Brown dwarfs are objects that are too low in mass to sustain hydrogen fusion in their cores and they occupy the mass range between gas giant planets and the lowest mass stars. The upper limit for the mass of a brown dwarf is around 80 times the mass of Jupiter while the lower limit for the mass of a brown dwarf is undefined as it overlaps with the masses of gas giant planets. Methane-bearing spectral class T brown dwarfs are the coolest known class of brown dwarfs. Although a large number of brown dwarfs are know, there remains a large gap between the temperature of the coolest known brown dwarfs and the gas giant planets in our solar system. The coolest known brown dwarfs have temperatures of around 500 degrees Kelvin while the gas giant planets in our solar system have temperatures of around 150 degrees Kelvin. Theoretical studies have shown that brown dwarfs in this temperature range exhibit spectroscopic characteristics that are distinct from the spectral class T brown dwarfs, such as ammonia absorption lines and scattering from clouds of water ice. Any brown dwarfs in this temperature range can be categorized into a new and cooler spectral class known as spectral class Y.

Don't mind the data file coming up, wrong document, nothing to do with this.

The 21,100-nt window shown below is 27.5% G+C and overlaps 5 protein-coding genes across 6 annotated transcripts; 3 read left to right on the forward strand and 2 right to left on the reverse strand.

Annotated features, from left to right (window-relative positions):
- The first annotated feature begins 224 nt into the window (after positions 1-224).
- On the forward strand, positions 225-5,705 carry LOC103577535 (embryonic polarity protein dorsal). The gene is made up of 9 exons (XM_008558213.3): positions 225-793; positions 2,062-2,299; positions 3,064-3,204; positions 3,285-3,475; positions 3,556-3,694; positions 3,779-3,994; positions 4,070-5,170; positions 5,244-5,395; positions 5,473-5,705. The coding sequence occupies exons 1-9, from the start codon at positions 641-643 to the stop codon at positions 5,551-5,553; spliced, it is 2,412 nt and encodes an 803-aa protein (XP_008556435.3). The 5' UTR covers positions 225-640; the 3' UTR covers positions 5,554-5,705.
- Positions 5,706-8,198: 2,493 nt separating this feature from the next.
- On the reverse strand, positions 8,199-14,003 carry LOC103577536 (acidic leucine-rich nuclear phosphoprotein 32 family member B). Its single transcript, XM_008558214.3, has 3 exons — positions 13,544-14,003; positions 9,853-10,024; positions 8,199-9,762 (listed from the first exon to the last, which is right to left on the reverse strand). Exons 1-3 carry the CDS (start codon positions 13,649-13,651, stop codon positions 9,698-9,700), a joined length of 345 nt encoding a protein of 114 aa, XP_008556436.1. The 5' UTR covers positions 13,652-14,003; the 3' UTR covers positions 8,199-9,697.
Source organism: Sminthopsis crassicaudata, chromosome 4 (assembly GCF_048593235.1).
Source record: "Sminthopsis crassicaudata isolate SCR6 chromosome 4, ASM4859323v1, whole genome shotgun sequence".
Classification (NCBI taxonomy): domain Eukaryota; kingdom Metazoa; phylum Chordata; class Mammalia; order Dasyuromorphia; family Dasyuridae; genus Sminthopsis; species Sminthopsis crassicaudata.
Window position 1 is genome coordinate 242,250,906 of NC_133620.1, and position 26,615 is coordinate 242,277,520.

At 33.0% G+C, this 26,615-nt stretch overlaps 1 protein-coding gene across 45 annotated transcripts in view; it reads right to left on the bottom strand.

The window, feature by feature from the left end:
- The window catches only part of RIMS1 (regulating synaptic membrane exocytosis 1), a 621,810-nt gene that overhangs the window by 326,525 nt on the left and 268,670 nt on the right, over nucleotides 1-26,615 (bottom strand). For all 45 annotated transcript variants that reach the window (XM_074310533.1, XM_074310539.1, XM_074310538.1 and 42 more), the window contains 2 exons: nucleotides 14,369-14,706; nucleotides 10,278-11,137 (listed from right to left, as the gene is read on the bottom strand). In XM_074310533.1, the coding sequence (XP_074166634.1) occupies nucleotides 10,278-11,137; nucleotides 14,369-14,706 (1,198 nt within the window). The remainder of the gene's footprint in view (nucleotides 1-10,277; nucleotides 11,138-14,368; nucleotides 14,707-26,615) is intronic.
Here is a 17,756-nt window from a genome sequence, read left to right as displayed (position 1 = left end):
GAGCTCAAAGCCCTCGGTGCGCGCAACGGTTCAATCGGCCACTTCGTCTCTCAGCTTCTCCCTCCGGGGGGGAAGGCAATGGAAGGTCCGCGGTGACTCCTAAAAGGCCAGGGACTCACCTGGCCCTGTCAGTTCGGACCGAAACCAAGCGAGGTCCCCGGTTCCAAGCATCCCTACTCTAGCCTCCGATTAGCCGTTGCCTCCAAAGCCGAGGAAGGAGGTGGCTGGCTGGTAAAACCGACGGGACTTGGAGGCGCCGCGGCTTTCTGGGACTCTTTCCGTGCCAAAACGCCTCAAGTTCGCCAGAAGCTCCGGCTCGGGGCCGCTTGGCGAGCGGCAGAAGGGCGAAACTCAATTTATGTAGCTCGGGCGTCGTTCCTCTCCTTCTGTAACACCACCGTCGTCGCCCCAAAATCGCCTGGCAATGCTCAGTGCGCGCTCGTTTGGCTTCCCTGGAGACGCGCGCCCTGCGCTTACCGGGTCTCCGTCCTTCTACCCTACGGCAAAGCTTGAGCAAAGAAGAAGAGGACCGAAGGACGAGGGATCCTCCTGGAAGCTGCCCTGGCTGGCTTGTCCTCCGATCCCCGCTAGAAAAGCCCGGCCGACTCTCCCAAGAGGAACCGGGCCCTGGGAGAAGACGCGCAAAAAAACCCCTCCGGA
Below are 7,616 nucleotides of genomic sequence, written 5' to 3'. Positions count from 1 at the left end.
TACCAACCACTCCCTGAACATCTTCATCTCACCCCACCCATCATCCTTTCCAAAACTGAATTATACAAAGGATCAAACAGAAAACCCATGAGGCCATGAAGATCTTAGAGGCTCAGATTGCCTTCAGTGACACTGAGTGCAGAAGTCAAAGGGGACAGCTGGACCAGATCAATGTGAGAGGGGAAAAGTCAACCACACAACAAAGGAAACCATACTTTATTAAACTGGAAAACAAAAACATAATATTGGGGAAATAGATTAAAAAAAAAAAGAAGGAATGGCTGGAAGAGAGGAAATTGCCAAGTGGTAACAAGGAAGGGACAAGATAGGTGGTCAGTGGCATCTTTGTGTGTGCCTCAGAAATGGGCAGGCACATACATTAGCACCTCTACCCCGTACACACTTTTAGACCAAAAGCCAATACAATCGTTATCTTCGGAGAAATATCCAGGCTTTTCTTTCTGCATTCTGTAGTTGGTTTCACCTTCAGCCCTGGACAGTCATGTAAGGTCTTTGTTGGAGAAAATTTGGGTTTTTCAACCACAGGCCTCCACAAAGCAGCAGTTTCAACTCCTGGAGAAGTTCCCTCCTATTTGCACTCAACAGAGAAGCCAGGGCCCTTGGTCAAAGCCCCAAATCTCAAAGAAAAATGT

A paper by Kevin Luhman, et al. (2011) entitled “Discovery of a Candidate for the Coolest Known Brown Dwarf” describes the discovery of what might be the coolest known brown dwarf and a likely prototype for the spectral class Y. With an estimated temperature of 300 degrees Kelvin, WD 0806-661 B is a candidate for the coolest known brown dwarf and also cool enough for its atmosphere to contain clouds of water ice. WD 0806-661 B is in a wide orbit around a white dwarf star and if a similar age to its host star is assumed, WD 0806-661 B will be around 1.5 billion years old. Furthermore, based on evolutionary models of cooling brown dwarfs, WD 0806-661 B is estimated to have a mass of around 7 times the mass of Jupiter and this falls well within the range of masses for the more massive extrasolar planets. There are two mechanisms in which an object like WD 0806-661 B could have formed. Firstly, WD 0806-661 B could have formed from the coalescence of a fragmented cloud of gas at its current large distance from its host star. Secondly, WD 0806-661 B could be a gas giant planet that had been dynamically scattered into a much more distant orbit around its host star. If subsequent observations confirm WD 0806-661 B to be the coolest known brown dwarf, it will become a valuable target for studying atmospheres in an entirely new temperature regime that will consequently aid searches for the coldest brown dwarfs with facilities such as the Wide-field Infrared Survey Explorer (WISE) and the James Webb Space Telescope (JWST).